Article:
Analysis: How the US is trying to undermine the Revolution
Campaign News | Wednesday, 23 February 2005
by Salim Lamrani ; Translated by Barbara & David Forbes
In order to achieve their avowed objective of destroying the Cuban revolution, the USA has several different strings to its bow. Apart from the economic sanctions condemned by the entire international community (1), various acts of violence and sabotage from the realms of international terrorism, or the intensive misinformation campaign minutely detailed in Colin Powell's report, Washington has also organised an internal opposition which is easily manipulated and loyal to her every wish. (2)
The report "Commission for Assistance to a Free Cuba", presented in May 2004, gives the names of the leaders of "civil society" around whom a broad subversive movement can be organised: Razl Rivero, Oscar Elias Biscet, Oswaldo Paya and Marta Beatriz Roque. (3) These "star dissidents", who never stop sounding forth about the "violation of human rights in Cuba" under the halo of a legitimacy which would not support any analysis, have the task of recruiting as many people as possible in order to achieve "political and social change" in their country. This euphemism refers to George Bush's devastating policies. The fact of participation in an imperialist policy intended to set Cuba and her people back fifty years does not seem to pose them any kind of ethical problems.
The financing of opposition groups began long before May 2004. Since 1996 the Helms-Burton Law allowed for the organisation and overt financial support for a fifth column of sycophants. Section 109 of this same legislation stipulates that substantial economic aid and logistical support may be given to designated small groups in order to "encourage efforts to build democracy in Cuba" (4). This programme of political destabilisation is run by the US Agency for International Development (USAID).
29 million dollars have thus been allocated to the organisation of a "democratic Cuban opposition and a civil society." This sum is additional to the 7 million dollars provided by USAID. So, a total budget of 36 million dollars is earmarked to subversive elements tasked with setting up the necessary conditions for destabilising the nation. (5) These "dissidents", who are richly rewarded for their activities, are an essential cog in Washington's aggressive strategy, and are supposed to give a more respectable and credible image to world opinion of the unbearable state of siege inflicted by the United States. Under the guise of the "struggle for human rights", some individuals who are particularly lacking in integrity are promoting the White House's agenda out of financial motivation.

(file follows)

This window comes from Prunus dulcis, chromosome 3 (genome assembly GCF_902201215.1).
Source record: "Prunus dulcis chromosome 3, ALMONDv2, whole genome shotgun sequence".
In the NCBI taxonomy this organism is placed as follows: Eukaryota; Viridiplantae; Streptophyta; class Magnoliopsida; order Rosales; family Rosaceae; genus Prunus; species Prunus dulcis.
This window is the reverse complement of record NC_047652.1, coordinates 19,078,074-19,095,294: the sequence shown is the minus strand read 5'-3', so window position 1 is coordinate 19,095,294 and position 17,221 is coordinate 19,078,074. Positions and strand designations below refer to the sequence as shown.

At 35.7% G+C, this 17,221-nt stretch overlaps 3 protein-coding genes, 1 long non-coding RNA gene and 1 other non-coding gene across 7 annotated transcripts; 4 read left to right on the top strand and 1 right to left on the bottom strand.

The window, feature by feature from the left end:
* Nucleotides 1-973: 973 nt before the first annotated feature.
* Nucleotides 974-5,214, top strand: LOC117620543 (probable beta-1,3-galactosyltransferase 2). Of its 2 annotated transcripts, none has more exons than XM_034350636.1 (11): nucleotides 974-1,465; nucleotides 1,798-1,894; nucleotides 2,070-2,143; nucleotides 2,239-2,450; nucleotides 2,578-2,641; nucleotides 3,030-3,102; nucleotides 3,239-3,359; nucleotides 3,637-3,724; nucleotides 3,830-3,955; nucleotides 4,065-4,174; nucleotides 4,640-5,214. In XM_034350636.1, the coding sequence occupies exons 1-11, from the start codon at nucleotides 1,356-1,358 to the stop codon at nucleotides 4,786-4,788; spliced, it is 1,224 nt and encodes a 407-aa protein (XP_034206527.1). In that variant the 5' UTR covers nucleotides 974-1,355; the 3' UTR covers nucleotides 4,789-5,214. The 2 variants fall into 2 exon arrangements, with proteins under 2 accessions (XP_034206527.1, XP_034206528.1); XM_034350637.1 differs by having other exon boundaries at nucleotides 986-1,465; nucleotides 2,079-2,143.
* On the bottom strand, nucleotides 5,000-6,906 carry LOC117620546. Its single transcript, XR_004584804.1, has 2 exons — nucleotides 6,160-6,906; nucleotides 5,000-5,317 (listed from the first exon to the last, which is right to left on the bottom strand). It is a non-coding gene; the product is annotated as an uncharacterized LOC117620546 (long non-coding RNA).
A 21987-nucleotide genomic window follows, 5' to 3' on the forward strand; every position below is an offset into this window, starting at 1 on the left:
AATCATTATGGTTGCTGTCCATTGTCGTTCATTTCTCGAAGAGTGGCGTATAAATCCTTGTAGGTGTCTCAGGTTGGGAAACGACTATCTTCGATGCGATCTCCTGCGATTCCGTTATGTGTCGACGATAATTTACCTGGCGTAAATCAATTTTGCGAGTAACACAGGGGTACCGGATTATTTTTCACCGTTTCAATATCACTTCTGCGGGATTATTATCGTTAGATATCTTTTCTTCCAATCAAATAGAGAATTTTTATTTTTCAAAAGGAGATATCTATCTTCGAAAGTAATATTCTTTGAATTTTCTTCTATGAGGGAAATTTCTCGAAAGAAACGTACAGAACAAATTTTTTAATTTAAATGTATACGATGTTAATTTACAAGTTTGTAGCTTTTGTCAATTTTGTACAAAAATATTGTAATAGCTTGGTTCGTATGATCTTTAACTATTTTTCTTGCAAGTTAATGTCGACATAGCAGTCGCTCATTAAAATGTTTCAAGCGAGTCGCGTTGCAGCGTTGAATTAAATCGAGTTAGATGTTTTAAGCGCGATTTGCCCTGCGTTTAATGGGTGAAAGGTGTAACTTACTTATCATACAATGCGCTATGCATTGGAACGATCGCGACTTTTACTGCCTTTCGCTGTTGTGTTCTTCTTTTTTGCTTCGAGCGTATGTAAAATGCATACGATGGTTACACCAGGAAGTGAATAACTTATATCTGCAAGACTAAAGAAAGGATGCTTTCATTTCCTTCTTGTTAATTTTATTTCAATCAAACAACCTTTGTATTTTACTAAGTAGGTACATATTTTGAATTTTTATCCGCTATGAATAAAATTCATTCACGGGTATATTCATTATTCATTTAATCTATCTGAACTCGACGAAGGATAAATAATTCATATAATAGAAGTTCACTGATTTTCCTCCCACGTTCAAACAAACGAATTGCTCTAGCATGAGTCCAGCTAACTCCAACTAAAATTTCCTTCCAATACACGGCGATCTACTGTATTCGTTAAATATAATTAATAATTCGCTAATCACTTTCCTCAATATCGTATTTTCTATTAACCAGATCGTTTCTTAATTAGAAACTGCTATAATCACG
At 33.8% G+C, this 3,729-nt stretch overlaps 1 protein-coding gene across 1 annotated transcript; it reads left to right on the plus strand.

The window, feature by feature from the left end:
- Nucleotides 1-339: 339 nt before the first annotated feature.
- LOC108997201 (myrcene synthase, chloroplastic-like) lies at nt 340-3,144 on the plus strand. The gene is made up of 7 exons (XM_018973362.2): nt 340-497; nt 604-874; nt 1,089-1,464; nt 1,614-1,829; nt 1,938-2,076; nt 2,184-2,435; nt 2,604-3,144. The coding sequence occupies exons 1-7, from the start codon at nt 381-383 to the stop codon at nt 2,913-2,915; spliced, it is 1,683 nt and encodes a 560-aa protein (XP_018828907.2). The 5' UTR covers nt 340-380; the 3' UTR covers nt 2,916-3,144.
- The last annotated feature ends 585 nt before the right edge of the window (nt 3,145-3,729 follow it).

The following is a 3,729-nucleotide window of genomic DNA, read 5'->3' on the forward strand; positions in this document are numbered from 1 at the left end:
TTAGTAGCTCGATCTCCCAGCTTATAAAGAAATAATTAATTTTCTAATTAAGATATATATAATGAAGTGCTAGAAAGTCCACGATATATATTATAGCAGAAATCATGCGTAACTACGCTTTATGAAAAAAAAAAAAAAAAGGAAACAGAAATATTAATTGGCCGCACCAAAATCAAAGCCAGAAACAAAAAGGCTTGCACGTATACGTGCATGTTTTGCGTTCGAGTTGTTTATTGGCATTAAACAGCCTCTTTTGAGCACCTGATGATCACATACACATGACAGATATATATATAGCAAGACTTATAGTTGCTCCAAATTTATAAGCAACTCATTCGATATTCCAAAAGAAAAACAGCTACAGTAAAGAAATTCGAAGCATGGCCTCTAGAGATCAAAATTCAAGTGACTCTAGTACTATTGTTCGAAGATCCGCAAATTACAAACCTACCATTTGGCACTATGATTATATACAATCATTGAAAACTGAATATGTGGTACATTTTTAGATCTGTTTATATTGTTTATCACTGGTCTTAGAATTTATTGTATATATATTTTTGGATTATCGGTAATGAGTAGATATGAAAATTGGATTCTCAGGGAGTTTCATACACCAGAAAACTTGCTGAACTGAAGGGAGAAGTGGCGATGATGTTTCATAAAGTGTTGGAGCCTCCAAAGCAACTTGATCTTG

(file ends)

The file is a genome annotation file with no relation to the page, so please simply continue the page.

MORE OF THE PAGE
The US Interests Sections, directed by James Cason, has the task of uniting all the "opposition forces", giving them instructions and overseeing the smooth functioning of the subversion process. Faced with this mercenary organisation, the Cuban legal authorities arrested 75 people in March 2003 who were convicted of "conspiracy, association with a foreign power and attacks on national integrity and the territorial independence of the state", and condemned to heavy prison sentences in accord with the Cuban penal code. (6).
The international outcry which these convictions generated is entirely unfounded. The Western press and several anti-Cuban political representatives throughout the world vigorously condemned the revolutionary government, denouncing the sanctions taken against "peaceful activists and independent journalists". According to them, those who were convicted were being punished for having openly expressed their disagreement with the official line and for having published defamatory articles in the extreme right-wing Miami press. (7)